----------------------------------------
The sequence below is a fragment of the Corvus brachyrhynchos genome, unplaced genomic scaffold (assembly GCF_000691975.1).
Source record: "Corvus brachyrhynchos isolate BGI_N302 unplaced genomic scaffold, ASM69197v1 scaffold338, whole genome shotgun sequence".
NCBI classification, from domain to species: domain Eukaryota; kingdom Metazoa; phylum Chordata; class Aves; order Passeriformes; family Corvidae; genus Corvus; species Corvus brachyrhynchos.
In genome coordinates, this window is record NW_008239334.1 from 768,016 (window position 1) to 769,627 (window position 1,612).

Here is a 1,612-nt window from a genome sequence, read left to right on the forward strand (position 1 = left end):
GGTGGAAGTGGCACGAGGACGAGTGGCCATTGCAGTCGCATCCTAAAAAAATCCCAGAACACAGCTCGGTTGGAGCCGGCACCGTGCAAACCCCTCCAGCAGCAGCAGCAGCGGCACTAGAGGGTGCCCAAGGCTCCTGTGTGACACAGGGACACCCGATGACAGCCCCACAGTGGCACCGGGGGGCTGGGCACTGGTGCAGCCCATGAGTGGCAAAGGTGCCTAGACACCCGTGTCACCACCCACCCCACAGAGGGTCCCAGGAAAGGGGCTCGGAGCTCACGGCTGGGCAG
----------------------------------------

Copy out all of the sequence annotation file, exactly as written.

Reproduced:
The sequence below is a fragment of the Corvus brachyrhynchos genome, unplaced genomic scaffold (assembly GCF_000691975.1).
Source record: "Corvus brachyrhynchos isolate BGI_N302 unplaced genomic scaffold, ASM69197v1 scaffold338, whole genome shotgun sequence".
NCBI classification, from domain to species: domain Eukaryota; kingdom Metazoa; phylum Chordata; class Aves; order Passeriformes; family Corvidae; genus Corvus; species Corvus brachyrhynchos.
In genome coordinates, this window is record NW_008239334.1 from 768,016 (window position 1) to 769,627 (window position 1,612).

Here is a 1,612-nt window from a genome sequence, read left to right on the forward strand (position 1 = left end):
GGTGGAAGTGGCACGAGGACGAGTGGCCATTGCAGTCGCATCCTAAAAAAATCCCAGAACACAGCTCGGTTGGAGCCGGCACCGTGCAAACCCCTCCAGCAGCAGCAGCAGCGGCACTAGAGGGTGCCCAAGGCTCCTGTGTGACACAGGGACACCCGATGACAGCCCCACAGTGGCACCGGGGGGCTGGGCACTGGTGCAGCCCATGAGTGGCAAAGGTGCCTAGACACCCGTGTCACCACCCACCCCACAGAGGGTCCCAGGAAAGGGGCTCGGAGCTCACGGCTGGGCAG